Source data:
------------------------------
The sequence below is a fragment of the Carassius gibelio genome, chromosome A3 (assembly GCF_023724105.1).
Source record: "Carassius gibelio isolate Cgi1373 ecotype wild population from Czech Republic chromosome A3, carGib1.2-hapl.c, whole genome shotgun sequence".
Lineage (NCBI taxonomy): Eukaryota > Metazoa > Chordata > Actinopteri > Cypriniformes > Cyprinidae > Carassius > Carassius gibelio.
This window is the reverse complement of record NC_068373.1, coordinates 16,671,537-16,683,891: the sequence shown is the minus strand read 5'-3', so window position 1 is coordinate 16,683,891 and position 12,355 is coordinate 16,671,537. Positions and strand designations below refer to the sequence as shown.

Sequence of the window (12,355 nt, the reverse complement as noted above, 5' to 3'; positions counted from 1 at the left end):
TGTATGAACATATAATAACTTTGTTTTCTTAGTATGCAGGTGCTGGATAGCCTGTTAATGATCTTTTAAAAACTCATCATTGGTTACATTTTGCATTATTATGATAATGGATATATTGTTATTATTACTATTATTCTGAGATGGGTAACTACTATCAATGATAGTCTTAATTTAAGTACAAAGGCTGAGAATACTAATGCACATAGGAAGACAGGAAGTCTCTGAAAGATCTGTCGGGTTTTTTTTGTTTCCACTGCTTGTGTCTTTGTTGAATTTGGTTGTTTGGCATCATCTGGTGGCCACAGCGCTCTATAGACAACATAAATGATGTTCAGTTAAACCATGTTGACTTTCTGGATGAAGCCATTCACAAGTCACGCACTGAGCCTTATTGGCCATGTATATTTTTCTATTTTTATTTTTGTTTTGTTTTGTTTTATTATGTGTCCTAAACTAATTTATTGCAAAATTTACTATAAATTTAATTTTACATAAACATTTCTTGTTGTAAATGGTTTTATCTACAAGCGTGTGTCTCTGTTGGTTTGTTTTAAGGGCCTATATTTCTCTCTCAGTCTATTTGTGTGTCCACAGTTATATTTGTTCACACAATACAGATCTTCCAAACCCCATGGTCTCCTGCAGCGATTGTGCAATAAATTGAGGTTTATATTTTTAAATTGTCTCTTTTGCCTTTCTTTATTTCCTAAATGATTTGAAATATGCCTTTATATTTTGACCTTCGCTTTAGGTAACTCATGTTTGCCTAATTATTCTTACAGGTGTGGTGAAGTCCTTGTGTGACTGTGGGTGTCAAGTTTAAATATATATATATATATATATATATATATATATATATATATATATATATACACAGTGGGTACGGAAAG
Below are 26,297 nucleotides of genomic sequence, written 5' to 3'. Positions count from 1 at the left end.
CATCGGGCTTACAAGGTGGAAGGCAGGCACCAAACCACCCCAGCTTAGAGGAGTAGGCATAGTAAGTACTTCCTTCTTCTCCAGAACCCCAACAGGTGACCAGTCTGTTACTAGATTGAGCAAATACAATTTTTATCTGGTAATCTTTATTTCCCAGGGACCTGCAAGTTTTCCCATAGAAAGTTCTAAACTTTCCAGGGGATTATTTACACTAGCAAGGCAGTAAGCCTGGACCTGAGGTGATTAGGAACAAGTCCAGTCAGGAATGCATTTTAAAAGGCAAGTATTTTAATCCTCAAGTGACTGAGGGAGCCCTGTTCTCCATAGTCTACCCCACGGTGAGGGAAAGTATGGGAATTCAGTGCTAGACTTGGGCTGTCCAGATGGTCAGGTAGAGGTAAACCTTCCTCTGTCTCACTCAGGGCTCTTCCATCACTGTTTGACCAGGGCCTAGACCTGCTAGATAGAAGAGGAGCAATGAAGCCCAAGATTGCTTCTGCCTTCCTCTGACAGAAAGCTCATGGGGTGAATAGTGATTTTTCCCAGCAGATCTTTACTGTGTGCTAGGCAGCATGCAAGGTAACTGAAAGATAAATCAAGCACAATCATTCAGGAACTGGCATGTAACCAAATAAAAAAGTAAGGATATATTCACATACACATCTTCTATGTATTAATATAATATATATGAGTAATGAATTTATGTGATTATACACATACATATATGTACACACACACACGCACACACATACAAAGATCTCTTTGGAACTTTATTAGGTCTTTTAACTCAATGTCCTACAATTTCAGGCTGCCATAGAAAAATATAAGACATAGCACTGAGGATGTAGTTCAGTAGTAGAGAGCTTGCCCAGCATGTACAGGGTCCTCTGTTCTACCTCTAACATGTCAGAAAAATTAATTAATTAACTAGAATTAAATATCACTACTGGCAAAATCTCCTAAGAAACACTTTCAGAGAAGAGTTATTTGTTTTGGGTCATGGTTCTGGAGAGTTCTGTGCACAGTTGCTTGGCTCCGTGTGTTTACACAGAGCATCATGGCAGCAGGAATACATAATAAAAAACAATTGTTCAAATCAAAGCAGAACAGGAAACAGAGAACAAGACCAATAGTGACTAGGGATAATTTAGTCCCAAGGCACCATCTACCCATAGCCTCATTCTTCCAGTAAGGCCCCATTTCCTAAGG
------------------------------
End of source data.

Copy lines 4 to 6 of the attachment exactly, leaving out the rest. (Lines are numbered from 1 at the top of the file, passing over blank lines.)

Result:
This window is the reverse complement of record NC_068373.1, coordinates 16,671,537-16,683,891: the sequence shown is the minus strand read 5'-3', so window position 1 is coordinate 16,683,891 and position 12,355 is coordinate 16,671,537. Positions and strand designations below refer to the sequence as shown.

Sequence of the window (12,355 nt, the reverse complement as noted above, 5' to 3'; positions counted from 1 at the left end):
TGTATGAACATATAATAACTTTGTTTTCTTAGTATGCAGGTGCTGGATAGCCTGTTAATGATCTTTTAAAAACTCATCATTGGTTACATTTTGCATTATTATGATAATGGATATATTGTTATTATTACTATTATTCTGAGATGGGTAACTACTATCAATGATAGTCTTAATTTAAGTACAAAGGCTGAGAATACTAATGCACATAGGAAGACAGGAAGTCTCTGAAAGATCTGTCGGGTTTTTTTTGTTTCCACTGCTTGTGTCTTTGTTGAATTTGGTTGTTTGGCATCATCTGGTGGCCACAGCGCTCTATAGACAACATAAATGATGTTCAGTTAAACCATGTTGACTTTCTGGATGAAGCCATTCACAAGTCACGCACTGAGCCTTATTGGCCATGTATATTTTTCTATTTTTATTTTTGTTTTGTTTTGTTTTATTATGTGTCCTAAACTAATTTATTGCAAAATTTACTATAAATTTAATTTTACATAAACATTTCTTGTTGTAAATGGTTTTATCTACAAGCGTGTGTCTCTGTTGGTTTGTTTTAAGGGCCTATATTTCTCTCTCAGTCTATTTGTGTGTCCACAGTTATATTTGTTCACACAATACAGATCTTCCAAACCCCATGGTCTCCTGCAGCGATTGTGCAATAAATTGAGGTTTATATTTTTAAATTGTCTCTTTTGCCTTTCTTTATTTCCTAAATGATTTGAAATATGCCTTTATATTTTGACCTTCGCTTTAGGTAACTCATGTTTGCCTAATTATTCTTACAGGTGTGGTGAAGTCCTTGTGTGACTGTGGGTGTCAAGTTTAAATATATATATATATATATATATATATATATATATATATATATATATATACACAGTGGGTACGGAAAG